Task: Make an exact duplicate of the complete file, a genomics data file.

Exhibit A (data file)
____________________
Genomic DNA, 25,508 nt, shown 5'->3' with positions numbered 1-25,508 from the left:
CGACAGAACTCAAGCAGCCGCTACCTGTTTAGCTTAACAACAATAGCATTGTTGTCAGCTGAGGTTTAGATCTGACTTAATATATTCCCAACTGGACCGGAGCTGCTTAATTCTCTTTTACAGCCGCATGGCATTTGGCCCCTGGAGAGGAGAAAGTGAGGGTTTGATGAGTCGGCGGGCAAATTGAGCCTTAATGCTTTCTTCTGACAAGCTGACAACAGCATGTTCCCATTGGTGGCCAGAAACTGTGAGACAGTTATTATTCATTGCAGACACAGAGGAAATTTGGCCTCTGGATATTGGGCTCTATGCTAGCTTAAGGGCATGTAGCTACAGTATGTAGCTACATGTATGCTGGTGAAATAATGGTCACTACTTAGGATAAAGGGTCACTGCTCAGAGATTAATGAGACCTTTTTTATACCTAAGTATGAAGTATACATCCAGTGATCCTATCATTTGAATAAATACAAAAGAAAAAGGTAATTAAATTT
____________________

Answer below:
Genomic DNA, 25,508 nt, shown 5'->3' with positions numbered 1-25,508 from the left:
CGACAGAACTCAAGCAGCCGCTACCTGTTTAGCTTAACAACAATAGCATTGTTGTCAGCTGAGGTTTAGATCTGACTTAATATATTCCCAACTGGACCGGAGCTGCTTAATTCTCTTTTACAGCCGCATGGCATTTGGCCCCTGGAGAGGAGAAAGTGAGGGTTTGATGAGTCGGCGGGCAAATTGAGCCTTAATGCTTTCTTCTGACAAGCTGACAACAGCATGTTCCCATTGGTGGCCAGAAACTGTGAGACAGTTATTATTCATTGCAGACACAGAGGAAATTTGGCCTCTGGATATTGGGCTCTATGCTAGCTTAAGGGCATGTAGCTACAGTATGTAGCTACATGTATGCTGGTGAAATAATGGTCACTACTTAGGATAAAGGGTCACTGCTCAGAGATTAATGAGACCTTTTTTATACCTAAGTATGAAGTATACATCCAGTGATCCTATCATTTGAATAAATACAAAAGAAAAAGGTAATTAAATTT